This car has been superseded by a newer model, click here to go to the latest Toyota RAV4 (13-19) review.

Parkers overall rating: 4 out of 5 4.0

Just one petrol is offered – a 2.0-litre VVT-i with 150bhp. It’s a rev-happy, zesty unit that’s flexible enough for the town or motorway, but it’s not especially economical with an average consumption figure of 31mpg. In 2009 this was replaced by a 2.0-litre engine known as Valvematic which has more power (156bhp) but lower emissions and better fuel economy.

It’s available as a two-wheel drive which also gets a new six-speed manual gearbox (replacing the five-speed on the previous VVT-i) which is smoother and easier to use at low speeds. The standard four-wheel drive version comes only with the CVT automatic gearbox (called Multidrive S), it covers the 0-62mph sprint in 11 seconds and manages to return a respectable 38mpg, so it’s still a frugal enough choice for most.

The diesel option is 2.2-litre D-4D with 140bhp that offers a great mix between performance and economy. It’s an easy to live with unit thanks to a smooth and responsive nature plus it’s punchy enough for confident overtaking. It will happily cruise on the motorway too. This engine was replaced by a newer 2.2 D-CAT (called Optimal Drive) in July 2009, which boasts 150bhp and more pulling power, yet emits less CO2.

It also averages 49mpg compared to the previous 43mpg. This engine is available with an automatic gearbox – something not previously offered on a diesel RAV4. It’s very smooth with quick shifts and even comes with paddle shifts on the steering wheel, allowing you to change gear yourself. Buyers looking for a bit of extra kick should go for the 180bhp 2.2-litre D-4D T180.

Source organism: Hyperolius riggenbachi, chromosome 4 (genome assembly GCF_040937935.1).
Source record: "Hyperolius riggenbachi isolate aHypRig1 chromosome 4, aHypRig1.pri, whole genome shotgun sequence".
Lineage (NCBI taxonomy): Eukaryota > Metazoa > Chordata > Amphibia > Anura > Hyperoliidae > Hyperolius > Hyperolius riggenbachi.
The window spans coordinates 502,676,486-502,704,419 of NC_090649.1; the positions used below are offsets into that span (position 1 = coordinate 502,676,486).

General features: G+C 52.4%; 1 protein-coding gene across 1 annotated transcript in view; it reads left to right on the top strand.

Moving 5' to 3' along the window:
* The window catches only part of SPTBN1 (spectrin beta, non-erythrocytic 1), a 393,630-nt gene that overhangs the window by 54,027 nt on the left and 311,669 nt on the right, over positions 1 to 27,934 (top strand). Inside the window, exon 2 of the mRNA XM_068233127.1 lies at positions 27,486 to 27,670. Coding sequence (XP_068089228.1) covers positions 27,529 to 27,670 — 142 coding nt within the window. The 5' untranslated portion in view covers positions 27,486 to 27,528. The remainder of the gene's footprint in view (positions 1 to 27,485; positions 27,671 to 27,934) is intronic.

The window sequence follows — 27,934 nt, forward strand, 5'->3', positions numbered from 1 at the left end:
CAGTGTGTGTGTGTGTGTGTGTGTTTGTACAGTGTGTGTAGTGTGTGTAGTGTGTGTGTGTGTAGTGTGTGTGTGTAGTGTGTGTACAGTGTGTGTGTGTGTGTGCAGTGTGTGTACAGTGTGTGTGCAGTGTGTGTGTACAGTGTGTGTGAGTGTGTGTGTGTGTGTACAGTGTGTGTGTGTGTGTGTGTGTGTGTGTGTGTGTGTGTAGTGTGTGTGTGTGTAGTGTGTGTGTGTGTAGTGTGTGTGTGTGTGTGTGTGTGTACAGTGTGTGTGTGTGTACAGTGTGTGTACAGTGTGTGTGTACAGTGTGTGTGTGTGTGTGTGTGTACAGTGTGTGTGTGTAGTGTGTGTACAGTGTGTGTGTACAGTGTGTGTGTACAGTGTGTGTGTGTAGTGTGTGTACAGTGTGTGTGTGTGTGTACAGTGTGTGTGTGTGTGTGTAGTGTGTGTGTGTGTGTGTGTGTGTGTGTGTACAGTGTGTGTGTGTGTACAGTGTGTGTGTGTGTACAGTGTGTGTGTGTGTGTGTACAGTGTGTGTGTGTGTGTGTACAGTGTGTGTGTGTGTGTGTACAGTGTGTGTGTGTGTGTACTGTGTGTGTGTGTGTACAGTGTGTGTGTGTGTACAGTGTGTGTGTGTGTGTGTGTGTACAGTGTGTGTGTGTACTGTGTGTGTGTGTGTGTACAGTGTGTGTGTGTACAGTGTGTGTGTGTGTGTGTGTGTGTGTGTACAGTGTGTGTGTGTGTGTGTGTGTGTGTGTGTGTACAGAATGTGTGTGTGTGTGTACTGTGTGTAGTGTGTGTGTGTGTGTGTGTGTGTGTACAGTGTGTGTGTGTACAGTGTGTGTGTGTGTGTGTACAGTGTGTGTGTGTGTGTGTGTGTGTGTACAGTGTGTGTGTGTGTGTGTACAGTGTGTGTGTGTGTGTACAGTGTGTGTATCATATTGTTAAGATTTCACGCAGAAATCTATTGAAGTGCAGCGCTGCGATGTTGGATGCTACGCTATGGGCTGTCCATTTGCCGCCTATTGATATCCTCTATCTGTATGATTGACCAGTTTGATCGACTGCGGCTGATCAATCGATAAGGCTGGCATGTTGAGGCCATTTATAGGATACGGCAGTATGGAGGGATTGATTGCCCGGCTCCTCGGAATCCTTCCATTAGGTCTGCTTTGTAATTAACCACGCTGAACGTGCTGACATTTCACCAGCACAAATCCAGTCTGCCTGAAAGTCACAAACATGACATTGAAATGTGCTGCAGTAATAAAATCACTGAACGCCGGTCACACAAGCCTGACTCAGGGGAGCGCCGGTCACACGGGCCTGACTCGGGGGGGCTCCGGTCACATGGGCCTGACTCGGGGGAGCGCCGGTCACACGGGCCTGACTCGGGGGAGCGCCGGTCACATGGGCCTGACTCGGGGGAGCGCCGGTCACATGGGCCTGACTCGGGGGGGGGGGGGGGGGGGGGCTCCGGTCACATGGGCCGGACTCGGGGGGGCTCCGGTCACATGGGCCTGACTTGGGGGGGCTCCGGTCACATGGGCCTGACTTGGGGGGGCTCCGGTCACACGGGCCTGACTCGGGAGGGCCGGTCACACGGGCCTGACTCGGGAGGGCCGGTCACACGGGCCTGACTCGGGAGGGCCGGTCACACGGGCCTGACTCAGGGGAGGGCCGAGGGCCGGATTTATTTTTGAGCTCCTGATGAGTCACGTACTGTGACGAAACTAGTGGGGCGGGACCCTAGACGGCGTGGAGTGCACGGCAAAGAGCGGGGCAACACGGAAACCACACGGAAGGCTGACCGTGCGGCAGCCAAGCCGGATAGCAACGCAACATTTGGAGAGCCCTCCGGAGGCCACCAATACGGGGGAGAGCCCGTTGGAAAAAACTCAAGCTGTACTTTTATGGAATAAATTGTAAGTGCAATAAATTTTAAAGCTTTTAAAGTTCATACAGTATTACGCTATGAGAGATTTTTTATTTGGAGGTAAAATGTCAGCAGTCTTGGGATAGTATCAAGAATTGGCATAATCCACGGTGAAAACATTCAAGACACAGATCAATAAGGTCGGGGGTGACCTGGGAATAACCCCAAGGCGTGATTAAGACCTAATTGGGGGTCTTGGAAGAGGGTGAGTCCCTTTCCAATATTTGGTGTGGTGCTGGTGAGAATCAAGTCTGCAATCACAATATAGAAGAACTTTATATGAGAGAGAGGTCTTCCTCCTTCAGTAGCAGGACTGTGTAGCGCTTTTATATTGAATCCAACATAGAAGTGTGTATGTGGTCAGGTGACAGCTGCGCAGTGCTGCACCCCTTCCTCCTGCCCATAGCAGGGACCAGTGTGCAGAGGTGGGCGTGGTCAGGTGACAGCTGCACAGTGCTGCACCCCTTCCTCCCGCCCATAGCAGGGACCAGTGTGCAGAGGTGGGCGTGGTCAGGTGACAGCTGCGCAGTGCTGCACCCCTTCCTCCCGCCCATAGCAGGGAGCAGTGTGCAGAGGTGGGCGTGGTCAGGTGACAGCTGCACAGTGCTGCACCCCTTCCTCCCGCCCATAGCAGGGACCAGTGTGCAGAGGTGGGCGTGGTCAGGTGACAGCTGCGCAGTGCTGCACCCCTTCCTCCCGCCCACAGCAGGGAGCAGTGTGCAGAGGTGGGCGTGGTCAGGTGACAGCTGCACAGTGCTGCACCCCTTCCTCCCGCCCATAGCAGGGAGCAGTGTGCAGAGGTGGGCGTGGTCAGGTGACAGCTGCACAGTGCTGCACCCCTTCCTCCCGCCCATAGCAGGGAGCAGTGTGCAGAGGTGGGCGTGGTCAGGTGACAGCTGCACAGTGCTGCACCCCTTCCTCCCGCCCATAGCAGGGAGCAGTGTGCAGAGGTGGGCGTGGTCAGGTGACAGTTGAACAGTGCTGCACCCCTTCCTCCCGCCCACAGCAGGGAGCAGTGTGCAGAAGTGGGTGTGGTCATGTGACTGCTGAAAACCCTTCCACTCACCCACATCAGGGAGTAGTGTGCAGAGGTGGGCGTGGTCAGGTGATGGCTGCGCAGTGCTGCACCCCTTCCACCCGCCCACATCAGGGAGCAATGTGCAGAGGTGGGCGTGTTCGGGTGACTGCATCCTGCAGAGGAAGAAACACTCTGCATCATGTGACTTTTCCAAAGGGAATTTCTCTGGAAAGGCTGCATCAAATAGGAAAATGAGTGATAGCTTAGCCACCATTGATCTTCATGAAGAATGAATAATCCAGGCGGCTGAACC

It’s the most expensive of the three engine options, but the most powerful. It’s quick for a car of this size and class, getting to 62mph in 9.3 seconds, but in town it’s prone to stalling due to a heavy clutch. It was dropped from the line-up in late 2008.

From behind the wheel, this RAV4 feels very much like a normal hatchback, especially when compared to the previous generation RAV4. The body is well controlled in bends, impressively so for a 4×4, it corners well and the steering is precise, without being over-sensitive on the motorway. The four-wheel-drive system, stability control and traction control work – via computer wizardry – as one, which was a first in this sector when the RAV4 was launched in 2006.

The result is that it makes it easier to stop in slippery conditions, or on broken surfaces and can help you keep control in a skid. The ride is very forgiving too which makes it a comfortable motorway cruiser.